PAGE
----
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In the application that I am working on, the logging facility makes use of sprintf to format the text that gets written to file. So, something like:

char buffer[512];
sprintf(buffer, ... );

This sometimes causes problems when the message that gets sent in becomes too big for the manually allocated buffer.

Is there a way to get sprintf behaviour without having to manually allocate memory like this?

EDIT: while sprintf is a C operation, I'm looking for C++ type solutions (if there are any!) for me to get this sort of behaviour...

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5 Answers 5

up vote 10 down vote accepted

No you can't use sprintf() to allocate enough memory. Alternatives include:

  • use snprintf() to truncate the message - does not fully resolve your problem, but prevent the buffer overflow issue
  • double (or triple or ...) the buffer - unless you're in a constrained environment
  • use C++ std::string and ostringstream - but you'll lose the printf format, you'll have to use the << operator
  • use Boost Format that comes with a printf-like % operator
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Note that snprintf() tells you how much space you needed, so you could use it twice if need be, the first time with a static buffer as shown, and the second time with a dynamically allocated buffer. –  Jonathan Leffler Nov 17 '08 at 7:37
-1 for the second suggestion (doubling the buffer size. Since you do not know the maximum string length, you cannot guarantee it won't overflow, even if you multiply it by a billion.) –  finnw Sep 17 '09 at 10:16

I dont also know a version wich avoids allocation, but if C99 sprintfs allows as string the NULL pointer. Not very efficient, but this would give you the complete string (as long as enough memory is available) without risking overflow:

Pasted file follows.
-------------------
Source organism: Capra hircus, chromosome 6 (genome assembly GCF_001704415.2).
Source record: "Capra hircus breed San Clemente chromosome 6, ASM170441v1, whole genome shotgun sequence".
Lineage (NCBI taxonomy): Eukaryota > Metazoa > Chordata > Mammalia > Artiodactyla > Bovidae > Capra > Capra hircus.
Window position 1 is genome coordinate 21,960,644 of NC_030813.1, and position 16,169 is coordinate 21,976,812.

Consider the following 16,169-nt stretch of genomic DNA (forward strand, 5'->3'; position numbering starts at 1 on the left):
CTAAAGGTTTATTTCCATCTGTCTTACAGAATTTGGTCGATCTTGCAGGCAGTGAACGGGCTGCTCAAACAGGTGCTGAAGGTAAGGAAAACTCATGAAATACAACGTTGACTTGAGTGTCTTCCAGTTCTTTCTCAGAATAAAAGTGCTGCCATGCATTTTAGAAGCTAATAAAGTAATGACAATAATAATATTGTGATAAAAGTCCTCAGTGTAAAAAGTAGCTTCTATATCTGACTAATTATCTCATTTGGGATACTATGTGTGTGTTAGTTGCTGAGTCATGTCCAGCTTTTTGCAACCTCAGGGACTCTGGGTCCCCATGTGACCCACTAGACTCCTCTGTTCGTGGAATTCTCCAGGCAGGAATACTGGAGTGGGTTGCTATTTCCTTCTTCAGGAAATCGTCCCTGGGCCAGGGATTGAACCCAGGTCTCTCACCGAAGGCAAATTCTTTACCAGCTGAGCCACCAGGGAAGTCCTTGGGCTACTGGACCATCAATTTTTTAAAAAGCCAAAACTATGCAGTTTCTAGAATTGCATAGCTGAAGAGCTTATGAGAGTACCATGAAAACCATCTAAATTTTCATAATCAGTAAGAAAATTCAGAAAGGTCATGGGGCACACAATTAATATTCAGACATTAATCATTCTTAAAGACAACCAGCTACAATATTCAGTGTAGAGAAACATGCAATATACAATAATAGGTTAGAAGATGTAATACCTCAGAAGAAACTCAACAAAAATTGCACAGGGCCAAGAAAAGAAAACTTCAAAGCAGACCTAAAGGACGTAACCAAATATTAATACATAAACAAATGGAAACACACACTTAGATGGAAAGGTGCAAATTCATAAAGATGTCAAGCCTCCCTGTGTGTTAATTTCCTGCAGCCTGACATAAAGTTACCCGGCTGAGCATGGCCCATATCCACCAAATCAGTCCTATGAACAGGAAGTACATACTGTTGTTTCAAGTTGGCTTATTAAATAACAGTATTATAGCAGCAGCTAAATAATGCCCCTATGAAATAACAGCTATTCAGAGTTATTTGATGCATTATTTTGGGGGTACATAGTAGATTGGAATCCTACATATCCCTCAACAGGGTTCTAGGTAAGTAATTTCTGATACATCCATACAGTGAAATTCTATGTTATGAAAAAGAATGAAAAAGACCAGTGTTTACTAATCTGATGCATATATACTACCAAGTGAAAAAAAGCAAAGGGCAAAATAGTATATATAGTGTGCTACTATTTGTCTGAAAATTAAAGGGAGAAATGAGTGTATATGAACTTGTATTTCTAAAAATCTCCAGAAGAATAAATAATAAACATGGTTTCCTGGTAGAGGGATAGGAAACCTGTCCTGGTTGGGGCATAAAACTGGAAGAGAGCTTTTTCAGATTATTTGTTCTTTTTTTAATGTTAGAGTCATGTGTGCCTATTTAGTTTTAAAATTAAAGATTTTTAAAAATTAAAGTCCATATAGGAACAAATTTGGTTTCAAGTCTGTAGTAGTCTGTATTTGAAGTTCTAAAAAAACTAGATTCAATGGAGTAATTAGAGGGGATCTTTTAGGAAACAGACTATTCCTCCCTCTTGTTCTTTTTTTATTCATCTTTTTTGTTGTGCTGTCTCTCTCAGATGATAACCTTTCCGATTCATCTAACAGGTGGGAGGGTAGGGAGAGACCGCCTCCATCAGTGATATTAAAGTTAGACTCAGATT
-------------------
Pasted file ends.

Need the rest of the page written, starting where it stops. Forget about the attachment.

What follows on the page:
length = snprintf(NULL, ...);
str = malloc(length+1);
snprintf(str, ...);
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If you're using C99, you can also just use a variable-length array, so instead of mallocing str, just declare it as "char str[length+1];" after the call to snprintf. No need to deallocate it then, as it's on the stack. –  Ben Combee Nov 17 '08 at 8:36
If you're using the MSVC runtime, you'll find that snprintf returns a negative value instead of the required length. so, if you want the required length under MSVC, you'll need to use a different function, _vscprintf [msdn.microsoft.com/en-us/library/w05tbk72.aspx] –  Hasturkun Nov 17 '08 at 9:17

You can use asprintf(3) (note: non-standard) which allocates the buffer for you so you don't need to pre-allocate it.

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Upvoted - asprintf() is handy if your system has it. –  Sherm Pendley Nov 17 '08 at 6:59
Please mention availability of this function for different systems, because it is neither standard C lib nor POSIX. –  qrdl Nov 17 '08 at 7:17
It is Linux mainly - probably BSD too. There is a vasprintf() too. –  Jonathan Leffler Nov 17 '08 at 7:38
Oh yeah, sorry about that... the OP didn't mention which platform so I just threw it out there. It's found on Linux, BSD and Mac OS X... it's a standard part of the gnuc library now. –  Jason Coco Nov 17 '08 at 8:04

With the vanilla version of sprintf, there is no way to prevent the data from overwriting the passed in buffer. This is true regardless of wether the memory was manually allocated or allocated on the stack.

In order to prevent the buffer from being overwritten you'll need to use one of the more secure versions of sprintf like sprintf_s (windows only)


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It is possible to guard against buffer overflows with vanilla sprintf(), e.g. sprintf(buf, "%.*s", buf_size - 1, input_string); But this only works for known, fixed format strings. –  finnw Sep 17 '09 at 10:22

"the logging facility makes use of sprintf to format the text that gets written to file"

fprintf() does not impose any size limit. If you can write the text directly to file, do so!

I assume there is some intermediate processing step, however. If you know how much space you need, you can use malloc() to allocate that much space.

One technique at times like these is to allocate a reasonable-size buffer (that will be large enough 99% of the time) and if it's not big enough, break the data into chunks that you process one by one.

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file access is way slower than memory access. That's one reason why an intermediate sprintf isn't a bad idea. –  xtofl Nov 17 '08 at 10:45
You can get most of that benefit by buffering the file, where available. There's still call overhead but at least you aren't hitting disk. –  Steve Jessop Nov 17 '08 at 16:22

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